California Real Estate Fraud Report

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05
Dec

Realtors Indicted for Operating Mortgage Fraud, Short Sale Fraud Schemes

Two Stockton Realtors have been arrested by federal agents and charged with operating a unique mortgage fraudshort sale fraud business,  according to U.S. Attorney Benjamin Wagner.

Lillian Marquez, 38, and Michael Keatts, 56, were charged in a federal grand jury indictment with conspiring to commit mortgage fraud and with nine counts of mail fraud.

According to the indictment, both defendants enjoyed a long run: from February 2006 through August 2012 or later, both Marquez and Keatts submitted loan applications in which fraudulent pay stubs and tax documents were submitted to lenders.

The other side to the defendants’ business was that they allegedly facilitated short sale fraud. In a classic short sale fraud scheme, they would assist the homeowners in default with selling their homes to straw buyers. The “sellers,” however, would remain in their homes at much-reduced mortgages and lowered property taxes. Of course, they would also be relieved of paying taxes on the gains they received by not having to pay either the IRS or Franchise Tax Board (FTB) on their loan foregivenes. Both agencies are completely asleep-at-the-wheel when it comes to short sale fraud, as is most of law enforcement.

Even if these defendants are convicted, I doubt either of the above agencies will lift a finger to prosecute them, the straw buyers or the “sellers,” including putting a lien on the houses. The feds, including the Department of Justice, are too busy pretending to prosecute crooked bankers.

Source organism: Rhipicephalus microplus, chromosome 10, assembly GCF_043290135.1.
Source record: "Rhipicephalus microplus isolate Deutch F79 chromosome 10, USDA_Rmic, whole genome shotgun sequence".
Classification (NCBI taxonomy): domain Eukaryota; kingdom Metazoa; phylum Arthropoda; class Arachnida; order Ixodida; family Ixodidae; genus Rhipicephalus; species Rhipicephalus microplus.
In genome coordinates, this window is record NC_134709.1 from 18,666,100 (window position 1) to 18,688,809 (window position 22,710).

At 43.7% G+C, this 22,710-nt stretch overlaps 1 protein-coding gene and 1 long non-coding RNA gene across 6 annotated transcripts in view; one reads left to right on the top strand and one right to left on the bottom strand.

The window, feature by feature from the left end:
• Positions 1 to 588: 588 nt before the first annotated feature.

Read the original article in the Central Valley Business Times.

© Copyright 2007-2017 Monique Bryher

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The information and notices contained on The California Real Estate Fraud Report are intended to summarize recent developments in real estate fraud, mortgage fraud, short sale fraud, REO fraud, appraisal fraud, loan modification scams, loan modification fraud and other real estate related crimes occurring in Los Angeles and California. The posts on this site are presented as general research and information and are expressly not intended, and should not be regarded, as legal advice. Much of the information on this site concerns allegations made in civil lawsuits and in criminal indictments. All persons are presumed innocent until convicted of a crime. Readers who have particular questions about real estate fraud, mortgage fraud and appraisal fraud matters or who believe they require legal counsel should seek the advice of an attorney.

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